Breaking Bad: Everybody (Including The Audience) Gets Their Comeuppance In "Ozymandias"

ASAC Hank Schrader's last moment in life, as he tells Uncle Jack to do what he's gonna do. Right before this, Hank had the last word with Walter, telling him he's one stupid smart guy, for giving up his whole drug-money stash (of $80 million!!) to the ABs in an effort to save Walter's brother-in-law, when it was obvious Jack was going to waste Hank anyway.
There’s a lot to be said about Sunday night’s episode of Breaking Bad, entitled "Ozymandias".

Some people are calling the episode heartbreaking, excruciating, amazing, the most bad-ass, hard-to-watch episode of television in history—or just maybe the best episode of television ever produced.

Well, I’m not sure about that, but it’s definitely a contender for that title.

In addition to the numerous heart&gut-wrenching touches of “Ozymandias”, there was a lot of comeuppancing going on as well. Indeed, pretty much every character experienced a solid kick in the face in this episode. The only characters who didn’t were the professional criminals, the AB crew of Todd’s Uncle Jack. They made out like the bandits and murderers they are, cashing in on Walt’s stupid, morally-conflicted nonsense about keeping his terrible crimes family-safe.

A lot of people have been pissing and moaning about the “tragedy” of Hank Schrader finally meeting up with a shootout he couldn’t survive. But Hank wouldn’t have been in the desert to meet his doom, dragging his partner Gomez down to Hades with him, if his own bloated ego and need to make up for his obliviousness about Walt, hadn’t driven him to go capturing Heisenberg without proper backup.

But this seems to be the year for dumbass lone rangers.

Let’s go down the list of the highly satisfying comeuppances in “Ozymandias” :
  • Hank Schrader—Let's face it, Hank was always an irritating jerk. He never really liked Walter, viewing him as a hopeless nerd, and not really a man—i.e., somebody capable of taking down (and preferably gunning down) bad guys, like Hank Schrader did. But, the long-running joke of the series is that being long on courage (or luck), while being really short on brains, is not an appealing or, as it turned out, a survivable, condition. Hank prided himself on being able to see the lowest common denominator in just about anybody. And even at the end, he insulted Walt for being too stupid to see that Jack had already made up his mind "ten minutes ago". But it was Hank who was too stupid to see that having a blinder where family is concerned is just plain fatal. Hank's merciless treatment of Walt, who literally gave up everything to save his brother-in-law's life, is returned to the DEA copper as Uncle Jack good-naturedly executes Hank like a dog.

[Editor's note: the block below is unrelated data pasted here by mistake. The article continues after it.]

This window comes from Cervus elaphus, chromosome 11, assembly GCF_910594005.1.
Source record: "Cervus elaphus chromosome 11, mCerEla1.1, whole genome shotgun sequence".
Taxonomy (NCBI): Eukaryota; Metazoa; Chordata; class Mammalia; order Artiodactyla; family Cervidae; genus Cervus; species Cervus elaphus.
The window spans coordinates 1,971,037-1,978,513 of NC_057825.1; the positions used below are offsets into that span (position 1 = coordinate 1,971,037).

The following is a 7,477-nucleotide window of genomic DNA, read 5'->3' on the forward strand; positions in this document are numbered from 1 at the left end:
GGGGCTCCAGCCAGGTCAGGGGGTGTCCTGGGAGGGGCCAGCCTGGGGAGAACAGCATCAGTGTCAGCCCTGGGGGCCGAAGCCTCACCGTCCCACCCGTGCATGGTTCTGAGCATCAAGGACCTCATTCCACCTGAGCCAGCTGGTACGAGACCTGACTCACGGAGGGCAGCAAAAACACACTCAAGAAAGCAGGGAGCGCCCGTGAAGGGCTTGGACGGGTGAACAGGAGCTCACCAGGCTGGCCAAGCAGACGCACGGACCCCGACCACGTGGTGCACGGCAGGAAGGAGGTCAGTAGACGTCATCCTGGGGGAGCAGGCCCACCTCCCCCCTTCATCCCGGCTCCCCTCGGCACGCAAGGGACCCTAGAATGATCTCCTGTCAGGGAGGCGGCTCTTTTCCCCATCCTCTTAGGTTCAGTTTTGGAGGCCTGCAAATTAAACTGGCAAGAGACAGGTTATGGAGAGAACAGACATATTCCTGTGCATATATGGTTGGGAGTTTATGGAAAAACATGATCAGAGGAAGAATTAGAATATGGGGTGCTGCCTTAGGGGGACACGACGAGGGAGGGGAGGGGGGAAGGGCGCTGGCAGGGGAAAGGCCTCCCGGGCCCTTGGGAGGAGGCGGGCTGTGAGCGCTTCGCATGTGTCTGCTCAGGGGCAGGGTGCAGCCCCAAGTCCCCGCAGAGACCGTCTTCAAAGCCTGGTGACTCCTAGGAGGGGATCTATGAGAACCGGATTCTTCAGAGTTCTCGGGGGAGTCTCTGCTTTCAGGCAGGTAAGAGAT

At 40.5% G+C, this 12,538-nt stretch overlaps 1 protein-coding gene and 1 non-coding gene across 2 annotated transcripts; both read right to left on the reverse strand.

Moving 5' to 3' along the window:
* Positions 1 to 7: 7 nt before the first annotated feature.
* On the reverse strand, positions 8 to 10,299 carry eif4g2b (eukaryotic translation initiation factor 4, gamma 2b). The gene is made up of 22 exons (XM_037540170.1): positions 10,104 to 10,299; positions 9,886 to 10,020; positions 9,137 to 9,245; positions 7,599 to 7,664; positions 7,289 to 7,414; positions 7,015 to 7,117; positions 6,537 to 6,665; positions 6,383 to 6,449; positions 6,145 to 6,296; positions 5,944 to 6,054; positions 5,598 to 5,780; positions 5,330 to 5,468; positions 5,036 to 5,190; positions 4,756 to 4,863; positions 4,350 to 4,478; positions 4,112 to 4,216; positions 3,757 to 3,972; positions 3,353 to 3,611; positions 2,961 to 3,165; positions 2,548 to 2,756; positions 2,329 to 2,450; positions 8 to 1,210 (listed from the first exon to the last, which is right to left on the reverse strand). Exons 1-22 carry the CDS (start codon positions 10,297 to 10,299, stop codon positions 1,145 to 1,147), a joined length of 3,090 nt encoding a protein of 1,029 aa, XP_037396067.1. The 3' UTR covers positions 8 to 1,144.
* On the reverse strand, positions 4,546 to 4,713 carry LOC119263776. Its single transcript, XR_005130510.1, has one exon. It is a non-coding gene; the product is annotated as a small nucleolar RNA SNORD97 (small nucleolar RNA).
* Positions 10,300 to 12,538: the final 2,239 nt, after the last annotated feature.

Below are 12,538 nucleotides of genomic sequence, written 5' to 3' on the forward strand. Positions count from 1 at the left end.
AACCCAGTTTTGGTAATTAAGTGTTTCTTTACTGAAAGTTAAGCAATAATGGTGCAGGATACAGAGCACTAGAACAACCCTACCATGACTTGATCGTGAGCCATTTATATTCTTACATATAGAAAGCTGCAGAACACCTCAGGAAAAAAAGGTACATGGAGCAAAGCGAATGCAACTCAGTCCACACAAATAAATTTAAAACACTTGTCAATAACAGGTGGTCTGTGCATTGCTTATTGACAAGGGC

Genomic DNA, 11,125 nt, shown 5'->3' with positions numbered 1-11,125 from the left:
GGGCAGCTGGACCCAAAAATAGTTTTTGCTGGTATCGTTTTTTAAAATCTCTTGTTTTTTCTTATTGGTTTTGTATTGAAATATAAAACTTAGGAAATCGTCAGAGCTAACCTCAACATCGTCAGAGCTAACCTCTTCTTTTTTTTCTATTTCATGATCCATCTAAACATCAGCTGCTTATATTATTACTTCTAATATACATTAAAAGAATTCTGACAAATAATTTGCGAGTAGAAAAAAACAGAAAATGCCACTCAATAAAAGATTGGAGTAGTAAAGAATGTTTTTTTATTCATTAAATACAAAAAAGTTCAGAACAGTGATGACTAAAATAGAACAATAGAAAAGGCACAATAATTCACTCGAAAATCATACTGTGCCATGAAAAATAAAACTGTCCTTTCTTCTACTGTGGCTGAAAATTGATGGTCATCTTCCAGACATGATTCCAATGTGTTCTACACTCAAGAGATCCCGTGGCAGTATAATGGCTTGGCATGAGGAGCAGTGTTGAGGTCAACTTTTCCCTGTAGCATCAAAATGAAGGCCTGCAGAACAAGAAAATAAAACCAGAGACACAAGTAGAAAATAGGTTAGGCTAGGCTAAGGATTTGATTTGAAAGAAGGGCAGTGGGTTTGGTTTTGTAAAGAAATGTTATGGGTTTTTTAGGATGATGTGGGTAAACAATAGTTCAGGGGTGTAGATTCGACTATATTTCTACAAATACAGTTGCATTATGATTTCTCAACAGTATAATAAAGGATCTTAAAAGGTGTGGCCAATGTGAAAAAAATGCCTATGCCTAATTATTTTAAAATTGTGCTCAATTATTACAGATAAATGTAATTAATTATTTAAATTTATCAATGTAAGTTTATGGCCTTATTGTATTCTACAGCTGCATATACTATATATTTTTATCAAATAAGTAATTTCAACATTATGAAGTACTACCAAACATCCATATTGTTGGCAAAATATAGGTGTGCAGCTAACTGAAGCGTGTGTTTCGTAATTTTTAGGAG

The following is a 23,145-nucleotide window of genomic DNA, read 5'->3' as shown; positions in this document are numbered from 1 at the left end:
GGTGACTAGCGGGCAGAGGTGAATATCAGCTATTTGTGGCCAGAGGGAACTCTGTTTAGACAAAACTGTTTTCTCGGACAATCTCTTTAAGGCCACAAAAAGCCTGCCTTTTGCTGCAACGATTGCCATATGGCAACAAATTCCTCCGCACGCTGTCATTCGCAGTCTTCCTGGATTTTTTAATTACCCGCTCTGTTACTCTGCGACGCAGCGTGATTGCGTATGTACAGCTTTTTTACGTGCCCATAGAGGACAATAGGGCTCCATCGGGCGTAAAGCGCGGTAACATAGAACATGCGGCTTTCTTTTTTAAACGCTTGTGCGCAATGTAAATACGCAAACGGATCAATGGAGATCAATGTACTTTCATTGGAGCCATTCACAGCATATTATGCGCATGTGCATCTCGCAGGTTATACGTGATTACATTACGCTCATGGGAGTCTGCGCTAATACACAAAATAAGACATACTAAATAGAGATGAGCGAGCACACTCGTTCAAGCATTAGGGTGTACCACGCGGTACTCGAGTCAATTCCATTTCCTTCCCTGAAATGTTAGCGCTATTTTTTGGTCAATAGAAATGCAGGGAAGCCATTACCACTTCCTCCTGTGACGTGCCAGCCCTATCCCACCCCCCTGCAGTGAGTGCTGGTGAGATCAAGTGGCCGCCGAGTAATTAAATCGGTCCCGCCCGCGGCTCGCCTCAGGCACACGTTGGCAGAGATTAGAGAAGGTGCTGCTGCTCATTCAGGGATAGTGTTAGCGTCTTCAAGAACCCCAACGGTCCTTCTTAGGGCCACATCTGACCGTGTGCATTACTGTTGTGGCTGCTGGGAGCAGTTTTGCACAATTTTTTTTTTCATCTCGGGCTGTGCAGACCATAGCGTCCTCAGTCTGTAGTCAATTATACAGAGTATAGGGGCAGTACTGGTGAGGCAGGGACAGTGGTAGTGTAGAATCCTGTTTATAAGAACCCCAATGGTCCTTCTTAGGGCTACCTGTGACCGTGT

• Steven Gomez—You can call it loyalty, the way Gomez followed Hank around like a dog for years. But it just smells like stupidity. Hank had repeatedly treated Gomez like dirt, basically hating his partner for never being there to take a bullet with Hank or preferably for him. Hank fixed this deficiency, making sure he got to see Gomez go down in a hail of bad-guy bullets, B4 Hank finally got his own shutup slug.
  • Marie Schrader—Actually, even more irritating than Skyler White, is her sister, Marie "The Klepto" Schrader. While Skyler is a perfectly revolting human being (see below), the sisters Lambert are one fucked-up sorority. Watching Marie triumphantly dictate the terms of her sister's surrender, insisting for example that Skylar finally explain to Walter, Jr. exactly who and what his parents are, you feel no sympathy for Marie at all, even though you know she's about to learn her husband is (finally) dead. Also, an intelligent woman, a loving wife, would have insisted—demanded—that her husband get the fuck out of the stupid DEA back when he was shot to pieces by the Salamanca cousins. Marie was more concerned that Hank get back to work.
  • Skyler White—While Marie is more irritating, Skyler is way more horrible—in fact Skyler White is so horrible, even the actress who plays her is horrible too. Taking baseless Skyler whining to an unbelievably new low, a few weeks ago, Anna Gunn, complaining just like Skyler would, wrote an op-ed for the New York Times, wherein she denounced all the fans who hate not only Skyler White's guts, but Anna Gunn's too. Gunn complained that Skyler wasn't being judged "by the same set of standards as Walter", and that she viewed that as an expression of gender bias, even though a lot of the haters are women. A lot of people have written responses to Gunn, explaining their hatred of Skyler in simple terms—Skyler is a fucking bitch. Or, as Walter White, Jr. accurately put it to his mother: she's as bad as his father. No doubt. Skyler could have picked up the phone any time in the past five seasons to turn her husband into the cops. But, as Saul Goodman correctly assessed Skyler once, she's not going to give up everything—especially not the money—just to go through the motions of doing the right thing. Another thing, going back to the Marie-Skyler battle, it is true Marie is amazingly unkind to Skyler, but it's just payback for Skyler being just as unkind and sanctimonious to Marie back when Mrs. Schrader was giving out stolen gifts to her sister.